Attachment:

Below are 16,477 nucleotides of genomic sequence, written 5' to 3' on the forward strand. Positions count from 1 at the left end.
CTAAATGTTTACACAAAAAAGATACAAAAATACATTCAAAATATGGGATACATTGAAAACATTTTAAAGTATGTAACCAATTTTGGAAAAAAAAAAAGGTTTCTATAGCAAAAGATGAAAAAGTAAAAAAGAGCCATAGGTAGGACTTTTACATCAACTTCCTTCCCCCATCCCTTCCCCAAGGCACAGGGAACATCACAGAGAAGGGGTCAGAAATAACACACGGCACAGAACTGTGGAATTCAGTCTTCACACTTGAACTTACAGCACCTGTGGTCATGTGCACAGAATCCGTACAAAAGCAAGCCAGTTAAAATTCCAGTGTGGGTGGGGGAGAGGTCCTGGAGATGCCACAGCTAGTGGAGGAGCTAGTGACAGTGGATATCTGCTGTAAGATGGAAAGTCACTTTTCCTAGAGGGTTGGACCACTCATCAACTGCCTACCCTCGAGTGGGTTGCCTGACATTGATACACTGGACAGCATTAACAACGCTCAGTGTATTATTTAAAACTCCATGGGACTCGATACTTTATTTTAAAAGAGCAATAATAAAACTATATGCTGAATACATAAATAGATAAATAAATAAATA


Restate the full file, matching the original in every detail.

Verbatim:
Below are 16,477 nucleotides of genomic sequence, written 5' to 3' on the forward strand. Positions count from 1 at the left end.
CTAAATGTTTACACAAAAAAGATACAAAAATACATTCAAAATATGGGATACATTGAAAACATTTTAAAGTATGTAACCAATTTTGGAAAAAAAAAAAGGTTTCTATAGCAAAAGATGAAAAAGTAAAAAAGAGCCATAGGTAGGACTTTTACATCAACTTCCTTCCCCCATCCCTTCCCCAAGGCACAGGGAACATCACAGAGAAGGGGTCAGAAATAACACACGGCACAGAACTGTGGAATTCAGTCTTCACACTTGAACTTACAGCACCTGTGGTCATGTGCACAGAATCCGTACAAAAGCAAGCCAGTTAAAATTCCAGTGTGGGTGGGGGAGAGGTCCTGGAGATGCCACAGCTAGTGGAGGAGCTAGTGACAGTGGATATCTGCTGTAAGATGGAAAGTCACTTTTCCTAGAGGGTTGGACCACTCATCAACTGCCTACCCTCGAGTGGGTTGCCTGACATTGATACACTGGACAGCATTAACAACGCTCAGTGTATTATTTAAAACTCCATGGGACTCGATACTTTATTTTAAAAGAGCAATAATAAAACTATATGCTGAATACATAAATAGATAAATAAATAAATA